Ah, Spring! When flowers bloom, trout start biting, and a man’s thoughts turn to headnets and insect repellent.
My buddy David, my son Justin and I recently indulged in one of our Spring rituals, an overnight camping expedition . Our goal was to hike some trails, fish for some little, wild, native brook trout, check to make sure the flowers are blooming, and spend an evening watching the stars turn overhead.
We do at least one or two of these a year and try to time it perfectly so we get all of the good stuff—dry hiking trails, hungry fish and wildflowers before the blackflies come out.
As usual, we got some of it right.
We definitely got the dry hiking trails. In fact, a couple of weeks of no rain, persistent wind and occasional warmth had dried the top inch or two of the forest floor to extreme fire danger. We cooked on a stove and used an LED lantern to light the evening.
The wildflowers, too were cooperating nicely, especially the Stinking Benjamin (red trillium) which were blossoming in profusion. What a treat.
The trout weren’t cooperating at all—the water was still very high, very cold, and a passing cold front the day before probably hadn’t helped (gotta have some excuse . . .)
And the blackflies? Well, we hit it almost right. They were present in small numbers but not biting yet. A day or two later would have been a different story . . .
Yes, the blackflies are out across much of northern New England. It’s probably the surest sign of spring—or, at least, the most annoying, ranking right up there with TV pitchmen.
Lots of folks have never actually encountered blackflies because they’ve never spent any time outdoors where and when blackflies live. Blackflies only breed in clean, flowing water. So if they are swarming around you, it means you’re probably in someplace pretty nice—where wildflowers bloom and trout swim in the streams.
If they didn’t happen to feed on our blood, blackflies would be pretty interesting critters. There are some 50 or so species which inhabit New England, all in the family Simuliidae. They all look and act pretty much alike, so, unless you are fascinated by the minutia of entomology, a blackfly is a blackfly is a blackfly—except that you are more likely to see thousands than “a blackfly.” They tend to visit in swarms and feed by sawing a hole in the skin and sucking up the blood that pools in the wound—as opposed to mosquitoes, which plunge in a miniature hypodermic needle through the skin.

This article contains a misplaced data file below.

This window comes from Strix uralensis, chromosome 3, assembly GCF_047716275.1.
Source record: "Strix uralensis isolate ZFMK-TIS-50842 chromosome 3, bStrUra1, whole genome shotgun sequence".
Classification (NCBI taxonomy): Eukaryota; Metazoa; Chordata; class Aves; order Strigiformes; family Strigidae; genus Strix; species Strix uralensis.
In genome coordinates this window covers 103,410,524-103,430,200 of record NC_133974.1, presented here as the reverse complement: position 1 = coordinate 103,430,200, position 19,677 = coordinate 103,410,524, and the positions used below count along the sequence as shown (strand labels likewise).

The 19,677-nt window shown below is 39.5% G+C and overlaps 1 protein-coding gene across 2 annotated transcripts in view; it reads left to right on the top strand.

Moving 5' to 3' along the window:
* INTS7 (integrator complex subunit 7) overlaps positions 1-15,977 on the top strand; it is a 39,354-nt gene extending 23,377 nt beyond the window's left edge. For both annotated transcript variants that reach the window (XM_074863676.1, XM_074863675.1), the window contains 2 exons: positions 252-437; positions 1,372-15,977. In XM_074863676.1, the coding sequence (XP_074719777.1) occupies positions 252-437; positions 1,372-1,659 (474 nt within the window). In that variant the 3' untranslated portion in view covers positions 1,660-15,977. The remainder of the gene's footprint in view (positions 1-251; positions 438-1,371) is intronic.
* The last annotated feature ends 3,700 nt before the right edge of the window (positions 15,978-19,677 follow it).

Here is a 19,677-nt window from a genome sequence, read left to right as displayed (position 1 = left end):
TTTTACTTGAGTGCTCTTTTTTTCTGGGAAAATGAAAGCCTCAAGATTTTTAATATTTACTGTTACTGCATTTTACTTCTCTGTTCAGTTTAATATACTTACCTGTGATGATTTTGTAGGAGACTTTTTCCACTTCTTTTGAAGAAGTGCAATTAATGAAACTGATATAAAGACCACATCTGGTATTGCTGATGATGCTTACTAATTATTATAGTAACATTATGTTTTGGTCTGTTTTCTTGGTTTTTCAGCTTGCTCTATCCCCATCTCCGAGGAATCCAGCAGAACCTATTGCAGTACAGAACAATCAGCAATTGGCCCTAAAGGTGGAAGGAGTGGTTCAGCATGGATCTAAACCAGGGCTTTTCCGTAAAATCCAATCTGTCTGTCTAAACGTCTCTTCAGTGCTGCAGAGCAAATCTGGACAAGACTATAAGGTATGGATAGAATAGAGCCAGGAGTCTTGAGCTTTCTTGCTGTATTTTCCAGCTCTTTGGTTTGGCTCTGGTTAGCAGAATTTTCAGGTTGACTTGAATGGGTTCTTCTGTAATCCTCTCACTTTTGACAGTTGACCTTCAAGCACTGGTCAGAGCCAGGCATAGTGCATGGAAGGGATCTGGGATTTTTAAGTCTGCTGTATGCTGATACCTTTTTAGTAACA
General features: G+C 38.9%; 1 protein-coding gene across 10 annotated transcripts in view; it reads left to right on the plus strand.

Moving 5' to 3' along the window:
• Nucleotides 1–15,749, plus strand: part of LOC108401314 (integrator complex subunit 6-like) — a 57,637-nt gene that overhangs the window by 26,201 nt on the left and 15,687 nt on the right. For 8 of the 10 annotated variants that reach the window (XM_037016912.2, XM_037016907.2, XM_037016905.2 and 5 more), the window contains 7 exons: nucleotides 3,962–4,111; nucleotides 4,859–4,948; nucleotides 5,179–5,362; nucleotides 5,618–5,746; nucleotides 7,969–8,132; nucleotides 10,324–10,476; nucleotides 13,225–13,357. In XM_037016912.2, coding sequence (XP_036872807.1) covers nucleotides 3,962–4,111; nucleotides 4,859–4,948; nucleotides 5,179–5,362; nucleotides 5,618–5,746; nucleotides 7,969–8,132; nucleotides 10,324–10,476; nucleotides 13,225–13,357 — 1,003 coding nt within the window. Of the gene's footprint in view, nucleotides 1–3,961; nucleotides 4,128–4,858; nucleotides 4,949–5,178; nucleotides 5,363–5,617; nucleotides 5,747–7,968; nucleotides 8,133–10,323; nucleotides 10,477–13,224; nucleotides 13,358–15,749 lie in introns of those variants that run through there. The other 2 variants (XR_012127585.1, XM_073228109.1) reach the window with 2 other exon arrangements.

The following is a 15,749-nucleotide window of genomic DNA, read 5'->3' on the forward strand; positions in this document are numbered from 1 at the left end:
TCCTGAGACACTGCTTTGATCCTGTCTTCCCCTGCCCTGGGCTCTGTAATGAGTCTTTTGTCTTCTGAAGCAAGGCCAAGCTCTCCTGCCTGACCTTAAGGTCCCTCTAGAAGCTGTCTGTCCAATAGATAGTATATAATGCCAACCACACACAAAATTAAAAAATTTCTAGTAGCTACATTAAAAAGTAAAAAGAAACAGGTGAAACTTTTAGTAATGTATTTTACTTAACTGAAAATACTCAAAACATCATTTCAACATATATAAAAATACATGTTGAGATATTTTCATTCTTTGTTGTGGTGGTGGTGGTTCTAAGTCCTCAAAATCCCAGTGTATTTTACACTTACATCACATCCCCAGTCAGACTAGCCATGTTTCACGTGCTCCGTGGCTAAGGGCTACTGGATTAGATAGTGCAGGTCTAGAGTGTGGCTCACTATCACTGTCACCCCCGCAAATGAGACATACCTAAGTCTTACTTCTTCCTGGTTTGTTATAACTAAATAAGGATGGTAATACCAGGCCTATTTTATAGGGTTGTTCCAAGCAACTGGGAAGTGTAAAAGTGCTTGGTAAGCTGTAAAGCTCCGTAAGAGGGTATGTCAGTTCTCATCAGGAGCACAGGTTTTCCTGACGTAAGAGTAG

Another fact, for what it’s worth: Only female blackflies and mosquitoes drink blood. The males are harmless plant feeders. Warning: This is not something you want to point out to a human female if she is complaining about being bitten.
Blackflies start earliest and disappear first in the south, linger longer in greater numbers the farther north you go In far northern Quebec and above the Arctic circle in Russia, I’ve seen them form a dense fog.
But, when the blackflies do come out, it’s a sure sign that the trilliums, trout lilies and lady slippers are blooming, and the trout are probably biting. Alas, trout biting is never a sure thing.
In other words, blackflies or no blackflies, this is a good time of year to simply get out and do something. Life isn’t a spectator sport. Get out and enjoy.
Here are some other tips for avoiding black fly bites. I’ve shared them before, but even I tend to forget until I’m being bitten, so I’ll share them again:
1) Get out early in the day: blackflies are generally inactive until the air temperature has risen to at least 50 degrees. They also disappear as soon as the sun sets.
2) Keep moving. Blackflies may follow a moving target, but they rarely land and bite. This is a good excuse to avoid gardening and do something more active like biking or fast hiking.
3) Wear light-colored clothing and cover up completely. Blackflies are attracted to dark colors. Unlike mosquitoes, they can’t bite through clothing—light long underwear is perfect for keeping them off.
4) Whenever possible, keep to open areas and higher ground; blackflies disperse in a breeze. This is a perfect excuse to climb a mountain.
5) Carry a DEET-based insect repellent (personal favorite: Ultrathon) in case you need it. I dislike bug repellent. But there are times when you just have to have it. I’ve still never tried a “natural” insect repellent that actually works, if you have, please share the secret.
6) If things get really bad, use a polyester mesh bug suit.
TICK, TICK, TICK
If you live anywhere in New England, you probably heard my sweetheart Marilyn squeal the other day when she found a tick crawling on her hand. She’s tolerant of blackflies, mosquitoes and even deer flies. But ticks, apparently, still trigger her “EEK!” reaction.
Fortunately it was a large brown dog tick—easy to spot and remove before it bit, and comparatively less dangerous than the tiny deer (black legged) ticks which spread Lyme disease. Still, you don’t want to get bitten by any tick if you can help it.
Ticks crawl up on grass or brush and wait to fasten on to any warm-blooded animal that happens to pass by. Like blackflies, ticks can be kept at bay with protective clothing. Wear long sleeved shirts and either long pants or light-colored, light weight long underwear tucked into your socks. Check your clothing for ticks before your remove it, and yourself afterward.
Ticks don’t like DEET. A quick spray on your ankles, wrists and back of your neck is probably good insurance.
For more good information on ticks, start at www.lyme.org/ticks/tick.html.